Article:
Volume 39,  Issue 12,  December 2004

A Look Back
    Reviewing the Highlights of the Fall's Regional Shows

Megan Headley

Regional trade shows offer an opportunity for members of the glass industry to go out and take a look at what’s new to the industry and to their area, without traveling too far from home. Even when it’s made that easy, however, not everyone can attend every show—and sometimes, not everyone attending can follow everything that goes on at a given show. Whether to see what you missed or be reminded of what you saw, here you can find the highlights of three regional shows, Glass Expo West ’04, Glass TEXpo™ ’04 and Glass Expo Midwest™ ’04. 

A Sure Bet for the Glass Industry 
“This is my first trip to Vegas.” It seemed someone new made that announcement every time the elevator doors at Mandalay Bay pulled opened and shut. It was an event worthy of an announcement, though, since Vegas is an experience unto itself. First-timers and old hands alike were more than happy to soak up the fun-filled setting for the California Glass Association’s (CGA) Glass Expo West ‘04, September 24-25. 

The sprawling, palm-tree covered resort and casino offered visitors plenty of chances to gamble, but for a sure bet, attendees headed to the show floor where they found booths for manufacturers and distributors such as Stretch Forming Corp., Gunther Mirror Mastics, Wood’s Powr Grip and Arch Deco Glass. Exhibitors agreed that a steady flow of people seemed to be visiting the booths, and a similar scene set the stage for two days of seminars. 

“There’s been a real steady flow,” said Kenneth Hegyes, of Capital Tape. 
“It’s turned out better than we anticipated,” added one attendee. 

Kelly Green, president of California Glass Bending, gave a seminar titled “Measuring and Installing Bent Glass,” which helped attendees obtain a workable quote for those installations. Tom Martin, of R&B Glass, and Rick Smith, of Leucadia Glass, led discussion on how to measure screens, what Smith called the most overlooked element of window installation. Jerry Razwick, president of Technical Glass Products, offered his insight on designing with fire-rated glazing.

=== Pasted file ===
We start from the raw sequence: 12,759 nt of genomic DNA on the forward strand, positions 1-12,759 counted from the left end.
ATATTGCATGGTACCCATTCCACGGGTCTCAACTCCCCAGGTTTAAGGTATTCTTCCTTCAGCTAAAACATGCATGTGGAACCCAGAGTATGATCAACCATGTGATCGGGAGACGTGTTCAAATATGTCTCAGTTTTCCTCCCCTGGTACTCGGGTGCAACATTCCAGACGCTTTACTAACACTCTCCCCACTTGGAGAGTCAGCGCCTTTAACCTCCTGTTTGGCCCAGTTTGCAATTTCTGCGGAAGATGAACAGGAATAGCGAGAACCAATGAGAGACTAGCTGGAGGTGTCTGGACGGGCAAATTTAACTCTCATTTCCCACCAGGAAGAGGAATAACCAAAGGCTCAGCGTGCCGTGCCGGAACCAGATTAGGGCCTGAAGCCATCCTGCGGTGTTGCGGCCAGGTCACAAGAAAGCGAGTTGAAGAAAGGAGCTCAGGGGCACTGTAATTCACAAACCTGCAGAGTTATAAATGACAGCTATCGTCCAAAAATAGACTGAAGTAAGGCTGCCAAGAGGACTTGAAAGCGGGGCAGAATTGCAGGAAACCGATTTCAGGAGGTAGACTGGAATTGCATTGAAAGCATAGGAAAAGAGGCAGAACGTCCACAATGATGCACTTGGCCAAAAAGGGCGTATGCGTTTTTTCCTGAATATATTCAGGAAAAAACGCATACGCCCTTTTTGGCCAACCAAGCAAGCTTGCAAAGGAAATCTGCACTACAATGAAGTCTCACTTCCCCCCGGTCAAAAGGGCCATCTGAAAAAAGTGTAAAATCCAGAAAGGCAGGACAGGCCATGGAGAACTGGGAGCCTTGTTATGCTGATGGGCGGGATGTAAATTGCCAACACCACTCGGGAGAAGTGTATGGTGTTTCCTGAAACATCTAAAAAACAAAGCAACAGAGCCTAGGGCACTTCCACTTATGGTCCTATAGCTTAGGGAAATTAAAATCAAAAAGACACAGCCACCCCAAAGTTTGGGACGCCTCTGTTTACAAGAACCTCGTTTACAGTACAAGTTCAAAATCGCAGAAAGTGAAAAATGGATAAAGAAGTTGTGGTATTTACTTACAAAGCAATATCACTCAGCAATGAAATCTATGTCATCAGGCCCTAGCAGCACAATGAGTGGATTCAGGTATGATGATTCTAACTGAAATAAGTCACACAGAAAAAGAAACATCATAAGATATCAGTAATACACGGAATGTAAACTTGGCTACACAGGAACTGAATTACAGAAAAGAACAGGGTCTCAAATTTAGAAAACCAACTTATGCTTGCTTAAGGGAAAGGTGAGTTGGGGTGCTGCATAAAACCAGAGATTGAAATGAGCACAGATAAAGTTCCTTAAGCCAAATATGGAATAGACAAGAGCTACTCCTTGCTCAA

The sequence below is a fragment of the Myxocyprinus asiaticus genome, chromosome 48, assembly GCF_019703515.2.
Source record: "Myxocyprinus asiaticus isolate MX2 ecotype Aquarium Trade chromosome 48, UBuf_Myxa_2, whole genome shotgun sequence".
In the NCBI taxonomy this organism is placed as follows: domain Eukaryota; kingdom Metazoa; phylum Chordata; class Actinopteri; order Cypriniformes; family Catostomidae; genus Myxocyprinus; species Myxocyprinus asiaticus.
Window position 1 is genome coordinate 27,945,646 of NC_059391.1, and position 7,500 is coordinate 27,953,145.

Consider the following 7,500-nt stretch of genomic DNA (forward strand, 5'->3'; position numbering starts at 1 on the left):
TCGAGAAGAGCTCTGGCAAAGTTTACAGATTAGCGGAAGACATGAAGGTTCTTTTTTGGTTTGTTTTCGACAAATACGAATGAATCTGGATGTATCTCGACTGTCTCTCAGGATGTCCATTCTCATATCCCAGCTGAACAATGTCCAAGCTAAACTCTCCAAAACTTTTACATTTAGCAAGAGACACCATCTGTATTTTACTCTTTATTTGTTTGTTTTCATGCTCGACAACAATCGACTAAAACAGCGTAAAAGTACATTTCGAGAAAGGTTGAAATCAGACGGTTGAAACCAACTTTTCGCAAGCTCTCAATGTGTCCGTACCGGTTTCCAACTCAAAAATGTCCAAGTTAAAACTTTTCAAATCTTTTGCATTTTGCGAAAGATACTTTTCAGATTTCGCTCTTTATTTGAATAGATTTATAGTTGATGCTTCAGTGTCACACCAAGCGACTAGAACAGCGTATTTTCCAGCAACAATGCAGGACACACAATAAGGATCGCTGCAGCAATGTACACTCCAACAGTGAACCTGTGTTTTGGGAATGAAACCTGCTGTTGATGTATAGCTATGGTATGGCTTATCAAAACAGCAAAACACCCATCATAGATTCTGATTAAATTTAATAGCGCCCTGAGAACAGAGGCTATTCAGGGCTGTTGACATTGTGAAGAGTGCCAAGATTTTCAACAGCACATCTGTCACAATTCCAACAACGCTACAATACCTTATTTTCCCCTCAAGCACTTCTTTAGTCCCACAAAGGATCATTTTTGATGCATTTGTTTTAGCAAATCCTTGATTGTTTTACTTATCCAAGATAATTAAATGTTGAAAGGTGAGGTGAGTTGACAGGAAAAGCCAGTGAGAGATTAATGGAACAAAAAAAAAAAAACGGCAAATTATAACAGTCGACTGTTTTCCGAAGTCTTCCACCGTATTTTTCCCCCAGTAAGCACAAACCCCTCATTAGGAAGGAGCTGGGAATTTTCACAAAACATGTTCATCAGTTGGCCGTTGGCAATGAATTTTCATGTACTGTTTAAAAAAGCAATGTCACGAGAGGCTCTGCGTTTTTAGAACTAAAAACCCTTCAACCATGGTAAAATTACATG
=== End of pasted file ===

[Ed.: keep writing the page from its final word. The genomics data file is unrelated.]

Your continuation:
Smith also assisted Bob Eugley of Mirror Shower & Glass with a joint presentation, “Showroom Marketing.” Attendees got twice as many suggestions on how to create a showroom that embodies Eugley’s advice, “Become a resource to your customer.”

While in Vegas, however, it’s evident that attendees and exhibitors didn’t spend all of their time working. At the end of the day, many of the industry’s representatives filled the resort’s Border Grill for cocktails, hosted by the CGA, while others moved out onto the streets of Las Vegas in search of other sights and events. 

Glass Along the Gulf
Imagine a long, rectangular room with transparent walls at either end, alternately hosting an informative breakfast, a morning awards presentation and a night of gambling. Through one long window, viewers can see the sparkling water that surrounds Galveston, Texas; through the other, three large glass pyramids in varying colors. With such creative examples of the glass industry’s work nearby, what better place could there have been than Moody Gardens to host Glass TEXpo ’04, September 30 - October 2.

A beautiful locale wasn’t all that was offered, however, by this year’s TEXpo, co-sponsored by the Texas Glass Association and USGlass magazine. Attendees from all parts of Texas, Oklahoma and other nearby environs came to visit exhibitors such as Craftsman Fabricated Glass, Winco, Dorma and ADCO Products. 

In addition, speakers addressed a variety of concerns relevant to the flat glass industry. Jerry Kingwill, vice president of operations for Cobb Hill Construction in Concord, N.H., instructed listeners on how to use blueprints and specs as “a communication tool.” According to Kingwill, drawings and specs should go hand-in-hand, but since he admits that isn’t what generally happens, his seminar aimed at teaching glaziers how to interpret blueprints for themselves.

Doug Penn, marketing manager for YKK America, and Mark Kearns, sales manager for Dlubak Corp., gave a joint presentation on new hurricane glazing requirements. The discussion was particularly pertinent since, according to Penn, Texas follows Florida in the number of hits it receives from hurricanes. Scott Haddock, president of GlassLock, the Protective Glazing Council (PGC) and the International Window Film Association, took another look at protective glazing, with a talk on blast-resistant glazing.